» Full Dark, No Stars - Stephen King's new novella questions mankind's ability to trust others.
[02.21.2011 by Bridget Doyle]


 » The Top 30 Albums of 2010 - Fashionably, fabulously late, our favorite music (and believe me, there was a LOT) of 2010, the year that some have called the best year for music ever. And only some of those fools work here. Plenty of usual suspects, lots of ties and a few surprises that I won't spoil, including our unexpected #1.
[12.24.2010 by The LAS Staff]


 » Live: Surfer Blood/The Drums at Lincoln Hall, Chicago, IL - Remember when Weezer used to put together records that you could sing along to and rock out to? That's what Surfer Blood's show was like!
[11.04.2010 by Cory Tendering]

Music Reviews

Screaming Females - Castle Talk
»Screaming Females
Castle Talk
Don Giovanni
Trent Reznor & Atticus Ross - The Social Network [Original Soundtrack]
»Trent Reznor & Atticus Ross
The Social Network [Original Soundtrack]
The Null Corporation
Deerhunter - Halcyon Digest
Halcyon Digest
No Age - Everything in Between
»No Age
Everything in Between
Sub Pop
Robyn - Body Talk Pt. 1/ Body Talk Pt. 2
Body Talk Pt. 1/ Body Talk Pt. 2
The Walkmen - Lisbon
»The Walkmen
Fat Possum
Girls at Our Best!
Cherry Red

Rating: 9/10 ?

July 14, 2009
In the modern indie milieu, where bands at the very least are implored to feign authenticity (if not always to achieve it), it's hard to imagine an art band brazenly putting a price on their own talent. But cast your mind back to the early '80s, and Leeds quartet Girls at Our Best! were to be found consciously typecasting themselves into a commodity. The band's sarcastic embrace of the pleasure principle wrapped their socialist souls in gaudy plastic; effectively tying their angry exuberance up with shiny ribbon to become a pop group that pulsed and bulged in all the wrong places. And they included lucky bags with their records.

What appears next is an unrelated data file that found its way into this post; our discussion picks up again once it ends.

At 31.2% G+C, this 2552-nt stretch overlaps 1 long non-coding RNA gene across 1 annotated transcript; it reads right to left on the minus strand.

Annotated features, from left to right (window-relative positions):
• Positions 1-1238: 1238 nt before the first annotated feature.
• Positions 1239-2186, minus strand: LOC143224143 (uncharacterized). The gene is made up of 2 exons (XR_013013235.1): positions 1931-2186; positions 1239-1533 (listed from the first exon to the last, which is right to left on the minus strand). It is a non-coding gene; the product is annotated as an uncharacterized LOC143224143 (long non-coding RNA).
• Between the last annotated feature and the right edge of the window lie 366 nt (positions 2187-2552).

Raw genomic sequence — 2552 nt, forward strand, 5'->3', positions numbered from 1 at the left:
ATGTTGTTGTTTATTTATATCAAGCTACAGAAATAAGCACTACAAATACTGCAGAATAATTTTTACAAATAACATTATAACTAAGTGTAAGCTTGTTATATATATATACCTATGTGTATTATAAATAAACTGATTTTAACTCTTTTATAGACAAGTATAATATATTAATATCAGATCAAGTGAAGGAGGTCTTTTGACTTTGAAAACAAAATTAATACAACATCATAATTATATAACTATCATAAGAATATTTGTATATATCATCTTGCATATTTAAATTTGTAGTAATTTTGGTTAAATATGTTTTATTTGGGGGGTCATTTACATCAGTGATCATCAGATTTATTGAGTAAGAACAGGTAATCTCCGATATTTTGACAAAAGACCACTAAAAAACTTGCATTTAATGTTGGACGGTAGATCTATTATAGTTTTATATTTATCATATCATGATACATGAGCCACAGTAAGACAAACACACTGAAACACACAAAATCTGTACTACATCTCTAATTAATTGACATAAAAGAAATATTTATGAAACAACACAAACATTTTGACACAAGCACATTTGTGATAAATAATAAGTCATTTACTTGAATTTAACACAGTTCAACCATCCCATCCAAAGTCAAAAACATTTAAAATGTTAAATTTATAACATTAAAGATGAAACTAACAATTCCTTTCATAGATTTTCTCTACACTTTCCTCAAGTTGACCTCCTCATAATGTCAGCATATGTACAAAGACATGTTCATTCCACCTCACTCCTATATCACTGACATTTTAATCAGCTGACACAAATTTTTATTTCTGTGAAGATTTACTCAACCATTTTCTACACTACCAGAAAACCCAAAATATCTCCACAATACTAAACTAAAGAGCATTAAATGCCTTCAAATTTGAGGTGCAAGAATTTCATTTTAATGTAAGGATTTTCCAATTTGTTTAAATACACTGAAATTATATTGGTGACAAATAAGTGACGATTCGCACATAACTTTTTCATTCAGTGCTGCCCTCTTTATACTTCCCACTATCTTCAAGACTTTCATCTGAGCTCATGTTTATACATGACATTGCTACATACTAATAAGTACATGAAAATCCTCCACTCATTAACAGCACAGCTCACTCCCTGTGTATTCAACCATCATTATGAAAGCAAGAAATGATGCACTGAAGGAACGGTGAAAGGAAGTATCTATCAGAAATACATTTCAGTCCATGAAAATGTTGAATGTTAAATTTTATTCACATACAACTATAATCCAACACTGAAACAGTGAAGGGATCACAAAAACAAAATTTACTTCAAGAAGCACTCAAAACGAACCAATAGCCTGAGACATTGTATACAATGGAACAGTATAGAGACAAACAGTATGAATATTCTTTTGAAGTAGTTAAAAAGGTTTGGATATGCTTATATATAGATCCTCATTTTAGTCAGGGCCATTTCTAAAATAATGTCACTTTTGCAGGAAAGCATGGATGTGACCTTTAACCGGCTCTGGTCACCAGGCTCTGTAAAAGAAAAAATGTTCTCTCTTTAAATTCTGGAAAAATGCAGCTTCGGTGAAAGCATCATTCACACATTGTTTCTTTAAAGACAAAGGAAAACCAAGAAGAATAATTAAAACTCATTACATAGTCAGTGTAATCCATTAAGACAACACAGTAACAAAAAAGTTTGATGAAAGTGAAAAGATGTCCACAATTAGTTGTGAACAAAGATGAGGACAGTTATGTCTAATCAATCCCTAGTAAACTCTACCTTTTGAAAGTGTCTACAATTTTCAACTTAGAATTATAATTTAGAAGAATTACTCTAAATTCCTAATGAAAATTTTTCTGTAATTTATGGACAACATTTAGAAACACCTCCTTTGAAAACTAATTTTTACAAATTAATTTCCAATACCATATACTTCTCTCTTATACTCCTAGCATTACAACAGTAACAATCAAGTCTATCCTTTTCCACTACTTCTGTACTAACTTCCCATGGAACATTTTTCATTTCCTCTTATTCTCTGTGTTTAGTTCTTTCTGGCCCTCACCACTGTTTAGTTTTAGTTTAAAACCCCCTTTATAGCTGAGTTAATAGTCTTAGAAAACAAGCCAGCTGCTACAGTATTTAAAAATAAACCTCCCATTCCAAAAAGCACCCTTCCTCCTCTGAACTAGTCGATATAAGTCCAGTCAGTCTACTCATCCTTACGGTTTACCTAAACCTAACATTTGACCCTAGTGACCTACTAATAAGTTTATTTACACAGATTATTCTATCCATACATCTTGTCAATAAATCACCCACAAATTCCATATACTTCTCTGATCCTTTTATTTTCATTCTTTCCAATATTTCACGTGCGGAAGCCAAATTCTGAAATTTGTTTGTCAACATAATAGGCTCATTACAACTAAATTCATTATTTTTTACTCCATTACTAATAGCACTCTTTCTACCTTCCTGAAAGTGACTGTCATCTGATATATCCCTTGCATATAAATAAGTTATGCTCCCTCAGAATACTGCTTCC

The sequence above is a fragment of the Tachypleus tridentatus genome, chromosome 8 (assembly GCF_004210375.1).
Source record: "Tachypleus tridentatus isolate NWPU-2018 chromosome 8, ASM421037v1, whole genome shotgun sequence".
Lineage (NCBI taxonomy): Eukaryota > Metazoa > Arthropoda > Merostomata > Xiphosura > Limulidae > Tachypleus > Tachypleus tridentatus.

Unsurprisingly, the band's skewed, uneasy style was too post- to be -punk, too -pop to be avant-, too clever to be twee. thus, they confined themselves to the scrapheap of music past, until their woefully overdue rediscovery by Cherry Red last month. Yet their unclassifiable catalogue grazes perfection.

This restless bunch of art students (only one of whom was actually female) rattled off a clutch of excellent singles and one album in three years before cutting their career short. But what a career! From the conveyor-belt punk of "Getting Nowhere Fast" to "Warm Girls"' icily kinetic militancy, via "Politics!"' simultaneously sobbing and sarcastic lament to the hopelessness of our political system, the band's singles, now front-loaded onto this debut, are among the best of their era.

There's a giddying leap in quality again between these singles and Pleasure, a concept album of sorts which explores the consequences of having everything you ever wanted. The Girls are at their best with a large canvas to fill, as colours from one track - the odd French lyric, a rephrased refrain - cleverly spill into another. The band build pop songs spring-loaded for added menace, while Judy Evans is a frontwoman whose girl-scout innocence is merely a front for her biting, subversive wit.

This group are at their most potent on the killer one-two punch that ends what you could label Side One: "Fun-City Teenagers," a crunchy celebration of youthful consumer participation (bedecked with trilling, bargain-bin clarinet), is so sugar-sweet that it deliberately leaves a bitter taste in the mouth; "600,000," by contrast, is a heartstoppingly discordant sequence of chants acting as a hilariously banal advert for the band themselves, culminating in a the definitive chorus, "I'll buy Girls at Our Best! today!"

Admittedly, in 2009, the well-trained consumer can't be blamed for asking exactly why it's worth parting with cash for a slice of this obtuse group during a recession. All the more reason to in fact; as for those who've grown accustomed to years of plenty harsh economic reality, art-rock has all but run for the hills. In the three decades since Girls at Our Best! held up a mirror to the simpering face of our excess, very few music artists have engaged so cleverly and so entertainingly with the toxic glue that (for better or worse) holds our society together. We need this now, and it seems that regrettably we must look to the past to provide it.

Reviewed by Gillian Watson
Along with contributions to LAS, Gillian Watson is a contributor to The Skinny magazine.

See other reviews by Gillian Watson



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